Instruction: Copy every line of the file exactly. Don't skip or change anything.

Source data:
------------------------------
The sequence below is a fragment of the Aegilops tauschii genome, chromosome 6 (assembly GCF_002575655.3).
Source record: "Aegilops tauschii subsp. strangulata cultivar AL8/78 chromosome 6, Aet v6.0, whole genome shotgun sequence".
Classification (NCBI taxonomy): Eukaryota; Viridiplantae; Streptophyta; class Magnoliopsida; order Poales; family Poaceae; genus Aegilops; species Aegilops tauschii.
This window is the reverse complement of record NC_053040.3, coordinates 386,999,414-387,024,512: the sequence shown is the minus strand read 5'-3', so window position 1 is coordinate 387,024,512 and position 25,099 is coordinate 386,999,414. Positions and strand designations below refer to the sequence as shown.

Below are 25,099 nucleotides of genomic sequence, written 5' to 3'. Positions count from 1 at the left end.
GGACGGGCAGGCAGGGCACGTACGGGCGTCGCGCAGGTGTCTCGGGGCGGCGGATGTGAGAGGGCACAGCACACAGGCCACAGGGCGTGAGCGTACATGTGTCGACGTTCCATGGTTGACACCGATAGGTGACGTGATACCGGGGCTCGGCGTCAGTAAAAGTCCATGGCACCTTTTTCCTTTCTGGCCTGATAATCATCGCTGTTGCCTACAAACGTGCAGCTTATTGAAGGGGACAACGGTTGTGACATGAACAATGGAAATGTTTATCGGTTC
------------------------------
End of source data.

The sequence below is a fragment of the Aegilops tauschii genome, chromosome 6 (assembly GCF_002575655.3).
Source record: "Aegilops tauschii subsp. strangulata cultivar AL8/78 chromosome 6, Aet v6.0, whole genome shotgun sequence".
Classification (NCBI taxonomy): Eukaryota; Viridiplantae; Streptophyta; class Magnoliopsida; order Poales; family Poaceae; genus Aegilops; species Aegilops tauschii.
This window is the reverse complement of record NC_053040.3, coordinates 386,999,414-387,024,512: the sequence shown is the minus strand read 5'-3', so window position 1 is coordinate 387,024,512 and position 25,099 is coordinate 386,999,414. Positions and strand designations below refer to the sequence as shown.

Below are 25,099 nucleotides of genomic sequence, written 5' to 3'. Positions count from 1 at the left end.
GGACGGGCAGGCAGGGCACGTACGGGCGTCGCGCAGGTGTCTCGGGGCGGCGGATGTGAGAGGGCACAGCACACAGGCCACAGGGCGTGAGCGTACATGTGTCGACGTTCCATGGTTGACACCGATAGGTGACGTGATACCGGGGCTCGGCGTCAGTAAAAGTCCATGGCACCTTTTTCCTTTCTGGCCTGATAATCATCGCTGTTGCCTACAAACGTGCAGCTTATTGAAGGGGACAACGGTTGTGACATGAACAATGGAAATGTTTATCGGTTC